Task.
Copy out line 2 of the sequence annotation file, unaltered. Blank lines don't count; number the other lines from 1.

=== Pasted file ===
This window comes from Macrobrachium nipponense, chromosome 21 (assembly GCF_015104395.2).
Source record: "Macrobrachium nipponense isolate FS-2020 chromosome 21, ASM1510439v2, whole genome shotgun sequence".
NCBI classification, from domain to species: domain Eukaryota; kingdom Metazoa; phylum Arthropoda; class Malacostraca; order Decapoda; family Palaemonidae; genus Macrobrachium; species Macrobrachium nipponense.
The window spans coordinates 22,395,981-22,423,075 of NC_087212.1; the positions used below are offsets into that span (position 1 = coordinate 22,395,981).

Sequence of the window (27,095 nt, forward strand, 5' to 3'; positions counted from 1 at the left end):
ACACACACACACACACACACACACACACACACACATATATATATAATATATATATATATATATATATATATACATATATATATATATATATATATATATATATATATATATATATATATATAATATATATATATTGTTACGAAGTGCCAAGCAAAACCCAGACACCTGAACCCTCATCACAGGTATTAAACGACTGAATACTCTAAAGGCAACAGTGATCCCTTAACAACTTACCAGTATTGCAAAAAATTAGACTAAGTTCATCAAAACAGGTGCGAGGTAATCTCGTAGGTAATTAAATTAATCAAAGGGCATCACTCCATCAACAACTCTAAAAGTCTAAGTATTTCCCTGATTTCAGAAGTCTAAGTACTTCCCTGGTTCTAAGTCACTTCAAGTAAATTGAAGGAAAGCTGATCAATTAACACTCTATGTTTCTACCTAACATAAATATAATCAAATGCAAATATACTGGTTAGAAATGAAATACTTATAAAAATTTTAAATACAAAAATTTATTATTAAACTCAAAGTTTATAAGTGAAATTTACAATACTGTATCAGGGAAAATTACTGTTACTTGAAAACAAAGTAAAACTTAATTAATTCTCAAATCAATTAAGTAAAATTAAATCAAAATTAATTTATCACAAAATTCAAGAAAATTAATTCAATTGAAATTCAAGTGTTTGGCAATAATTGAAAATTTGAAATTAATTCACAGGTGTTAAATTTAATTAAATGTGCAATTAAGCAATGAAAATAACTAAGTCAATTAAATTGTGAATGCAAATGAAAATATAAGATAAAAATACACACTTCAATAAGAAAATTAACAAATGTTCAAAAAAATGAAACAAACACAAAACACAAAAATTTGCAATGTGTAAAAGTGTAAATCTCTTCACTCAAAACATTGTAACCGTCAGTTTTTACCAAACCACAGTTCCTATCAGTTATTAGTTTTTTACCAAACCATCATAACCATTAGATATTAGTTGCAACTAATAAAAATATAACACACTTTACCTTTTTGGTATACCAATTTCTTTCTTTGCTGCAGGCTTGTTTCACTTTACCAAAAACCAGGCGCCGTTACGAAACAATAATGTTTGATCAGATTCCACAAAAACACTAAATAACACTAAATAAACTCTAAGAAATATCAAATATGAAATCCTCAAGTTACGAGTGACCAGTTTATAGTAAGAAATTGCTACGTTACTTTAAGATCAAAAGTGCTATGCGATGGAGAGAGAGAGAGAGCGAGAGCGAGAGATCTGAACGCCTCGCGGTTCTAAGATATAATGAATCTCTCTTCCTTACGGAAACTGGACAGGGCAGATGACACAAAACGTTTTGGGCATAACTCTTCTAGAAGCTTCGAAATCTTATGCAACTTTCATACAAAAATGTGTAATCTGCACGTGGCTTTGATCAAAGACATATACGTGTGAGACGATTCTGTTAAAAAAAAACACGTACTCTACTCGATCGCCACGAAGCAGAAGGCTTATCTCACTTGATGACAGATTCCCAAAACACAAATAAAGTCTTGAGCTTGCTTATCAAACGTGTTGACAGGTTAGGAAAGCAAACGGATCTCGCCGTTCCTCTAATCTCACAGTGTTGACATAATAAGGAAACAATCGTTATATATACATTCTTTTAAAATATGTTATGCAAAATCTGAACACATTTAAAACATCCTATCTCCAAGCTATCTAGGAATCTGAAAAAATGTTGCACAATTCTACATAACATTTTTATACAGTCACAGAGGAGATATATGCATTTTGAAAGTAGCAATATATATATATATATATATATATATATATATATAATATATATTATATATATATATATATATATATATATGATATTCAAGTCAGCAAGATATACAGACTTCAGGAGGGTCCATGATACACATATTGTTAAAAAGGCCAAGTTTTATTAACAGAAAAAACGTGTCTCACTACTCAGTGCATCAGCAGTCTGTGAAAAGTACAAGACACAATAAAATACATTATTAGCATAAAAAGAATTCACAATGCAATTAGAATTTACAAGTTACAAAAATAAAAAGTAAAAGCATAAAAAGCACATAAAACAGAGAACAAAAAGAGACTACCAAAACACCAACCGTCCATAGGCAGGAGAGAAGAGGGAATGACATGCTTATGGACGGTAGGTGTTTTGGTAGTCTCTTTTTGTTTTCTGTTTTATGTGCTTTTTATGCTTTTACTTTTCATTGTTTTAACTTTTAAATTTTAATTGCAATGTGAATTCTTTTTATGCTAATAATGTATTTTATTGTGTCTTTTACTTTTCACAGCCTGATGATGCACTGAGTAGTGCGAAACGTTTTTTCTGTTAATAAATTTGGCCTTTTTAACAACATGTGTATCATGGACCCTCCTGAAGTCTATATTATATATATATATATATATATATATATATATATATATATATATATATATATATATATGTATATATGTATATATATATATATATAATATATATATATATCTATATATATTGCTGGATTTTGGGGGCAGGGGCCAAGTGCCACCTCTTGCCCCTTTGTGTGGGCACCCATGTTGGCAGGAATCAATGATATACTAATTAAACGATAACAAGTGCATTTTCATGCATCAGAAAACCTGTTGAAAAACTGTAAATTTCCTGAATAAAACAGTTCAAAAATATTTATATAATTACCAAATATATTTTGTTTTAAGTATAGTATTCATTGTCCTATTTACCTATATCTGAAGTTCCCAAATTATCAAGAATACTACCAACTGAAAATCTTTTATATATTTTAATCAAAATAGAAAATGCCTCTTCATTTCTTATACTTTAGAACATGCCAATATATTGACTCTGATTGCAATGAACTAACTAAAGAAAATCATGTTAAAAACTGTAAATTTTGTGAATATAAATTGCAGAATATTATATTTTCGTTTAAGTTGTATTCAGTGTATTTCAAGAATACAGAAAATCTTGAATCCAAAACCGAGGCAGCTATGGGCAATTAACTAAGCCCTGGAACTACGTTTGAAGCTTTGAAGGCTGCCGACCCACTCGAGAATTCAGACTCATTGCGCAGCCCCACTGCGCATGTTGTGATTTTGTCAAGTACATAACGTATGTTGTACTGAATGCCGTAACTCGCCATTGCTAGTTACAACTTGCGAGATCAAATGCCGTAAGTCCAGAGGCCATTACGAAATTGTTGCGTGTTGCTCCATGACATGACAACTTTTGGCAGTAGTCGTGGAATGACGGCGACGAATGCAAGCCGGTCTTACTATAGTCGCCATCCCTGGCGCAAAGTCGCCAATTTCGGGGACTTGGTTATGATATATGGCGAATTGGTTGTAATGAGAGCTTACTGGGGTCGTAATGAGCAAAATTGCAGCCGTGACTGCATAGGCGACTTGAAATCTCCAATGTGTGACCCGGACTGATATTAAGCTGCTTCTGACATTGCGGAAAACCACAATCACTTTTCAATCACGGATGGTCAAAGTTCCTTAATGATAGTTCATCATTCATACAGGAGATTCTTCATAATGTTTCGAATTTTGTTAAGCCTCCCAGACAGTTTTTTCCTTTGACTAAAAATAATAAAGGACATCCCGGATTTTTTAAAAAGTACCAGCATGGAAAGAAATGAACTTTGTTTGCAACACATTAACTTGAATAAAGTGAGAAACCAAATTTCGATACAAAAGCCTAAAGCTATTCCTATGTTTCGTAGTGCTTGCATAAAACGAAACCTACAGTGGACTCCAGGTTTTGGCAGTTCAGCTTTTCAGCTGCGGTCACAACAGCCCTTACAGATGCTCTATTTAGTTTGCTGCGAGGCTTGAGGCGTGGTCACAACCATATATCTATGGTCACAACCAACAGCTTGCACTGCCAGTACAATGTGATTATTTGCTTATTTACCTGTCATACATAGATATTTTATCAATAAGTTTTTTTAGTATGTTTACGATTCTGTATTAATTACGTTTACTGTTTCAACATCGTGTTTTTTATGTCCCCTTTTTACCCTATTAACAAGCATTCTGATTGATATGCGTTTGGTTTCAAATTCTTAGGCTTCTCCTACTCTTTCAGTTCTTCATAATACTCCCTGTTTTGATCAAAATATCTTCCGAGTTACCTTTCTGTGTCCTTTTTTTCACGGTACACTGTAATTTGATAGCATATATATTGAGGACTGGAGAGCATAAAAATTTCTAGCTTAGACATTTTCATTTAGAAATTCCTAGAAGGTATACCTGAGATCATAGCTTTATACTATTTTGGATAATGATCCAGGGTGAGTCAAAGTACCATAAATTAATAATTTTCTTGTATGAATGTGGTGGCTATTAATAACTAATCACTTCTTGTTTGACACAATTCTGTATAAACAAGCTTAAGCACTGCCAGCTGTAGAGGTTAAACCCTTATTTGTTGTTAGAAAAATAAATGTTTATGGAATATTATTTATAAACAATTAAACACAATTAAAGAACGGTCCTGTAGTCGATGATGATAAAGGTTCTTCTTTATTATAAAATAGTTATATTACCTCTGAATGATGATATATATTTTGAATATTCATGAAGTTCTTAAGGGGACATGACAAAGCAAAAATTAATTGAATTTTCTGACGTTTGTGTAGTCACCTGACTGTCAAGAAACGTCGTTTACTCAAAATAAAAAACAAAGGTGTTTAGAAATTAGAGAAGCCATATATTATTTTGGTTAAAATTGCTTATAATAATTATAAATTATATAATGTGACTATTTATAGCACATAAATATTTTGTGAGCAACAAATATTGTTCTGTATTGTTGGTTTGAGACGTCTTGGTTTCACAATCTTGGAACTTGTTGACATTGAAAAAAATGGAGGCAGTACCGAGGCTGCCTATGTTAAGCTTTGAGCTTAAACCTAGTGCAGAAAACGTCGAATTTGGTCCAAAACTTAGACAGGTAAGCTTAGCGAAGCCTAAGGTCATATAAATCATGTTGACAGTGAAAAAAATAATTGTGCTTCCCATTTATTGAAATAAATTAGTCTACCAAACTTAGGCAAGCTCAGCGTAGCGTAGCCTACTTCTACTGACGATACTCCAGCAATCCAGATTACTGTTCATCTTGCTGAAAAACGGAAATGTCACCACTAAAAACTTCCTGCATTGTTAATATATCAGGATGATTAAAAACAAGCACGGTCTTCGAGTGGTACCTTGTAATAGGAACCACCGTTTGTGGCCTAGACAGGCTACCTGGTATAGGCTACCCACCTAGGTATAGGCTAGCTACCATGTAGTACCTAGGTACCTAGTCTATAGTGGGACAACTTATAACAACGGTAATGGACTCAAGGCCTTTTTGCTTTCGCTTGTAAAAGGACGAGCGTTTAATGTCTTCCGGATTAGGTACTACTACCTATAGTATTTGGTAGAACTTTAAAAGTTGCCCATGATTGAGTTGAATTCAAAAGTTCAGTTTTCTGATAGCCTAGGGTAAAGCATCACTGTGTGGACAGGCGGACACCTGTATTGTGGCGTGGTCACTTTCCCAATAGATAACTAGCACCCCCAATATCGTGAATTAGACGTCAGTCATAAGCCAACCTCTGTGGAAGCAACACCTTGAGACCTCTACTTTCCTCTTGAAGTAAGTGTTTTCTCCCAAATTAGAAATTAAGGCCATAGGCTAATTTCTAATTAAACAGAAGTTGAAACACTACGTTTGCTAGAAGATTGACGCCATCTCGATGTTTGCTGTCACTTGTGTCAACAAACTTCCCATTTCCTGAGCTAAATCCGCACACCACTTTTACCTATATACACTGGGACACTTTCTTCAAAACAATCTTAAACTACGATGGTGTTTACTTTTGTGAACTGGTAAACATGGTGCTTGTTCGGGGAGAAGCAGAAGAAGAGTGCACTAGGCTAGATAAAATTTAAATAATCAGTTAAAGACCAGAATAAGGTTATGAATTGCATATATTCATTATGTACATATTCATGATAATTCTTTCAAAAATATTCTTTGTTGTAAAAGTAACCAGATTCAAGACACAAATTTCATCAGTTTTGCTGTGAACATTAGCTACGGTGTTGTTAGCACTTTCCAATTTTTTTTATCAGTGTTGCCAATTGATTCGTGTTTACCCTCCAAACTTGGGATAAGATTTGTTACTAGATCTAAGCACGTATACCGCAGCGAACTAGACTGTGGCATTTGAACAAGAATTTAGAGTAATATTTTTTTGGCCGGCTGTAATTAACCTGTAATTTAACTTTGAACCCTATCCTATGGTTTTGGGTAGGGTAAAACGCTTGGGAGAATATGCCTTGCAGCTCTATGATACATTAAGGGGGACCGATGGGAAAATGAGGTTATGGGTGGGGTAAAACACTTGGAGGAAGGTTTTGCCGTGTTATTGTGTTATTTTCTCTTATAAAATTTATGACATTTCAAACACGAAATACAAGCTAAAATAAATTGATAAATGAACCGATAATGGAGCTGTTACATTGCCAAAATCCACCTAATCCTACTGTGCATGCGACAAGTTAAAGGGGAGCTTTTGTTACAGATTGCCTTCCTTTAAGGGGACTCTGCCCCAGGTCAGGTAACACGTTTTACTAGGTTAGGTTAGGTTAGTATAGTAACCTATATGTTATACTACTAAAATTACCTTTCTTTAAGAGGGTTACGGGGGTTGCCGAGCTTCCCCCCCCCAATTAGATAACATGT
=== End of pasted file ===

Source record: "Macrobrachium nipponense isolate FS-2020 chromosome 21, ASM1510439v2, whole genome shotgun sequence".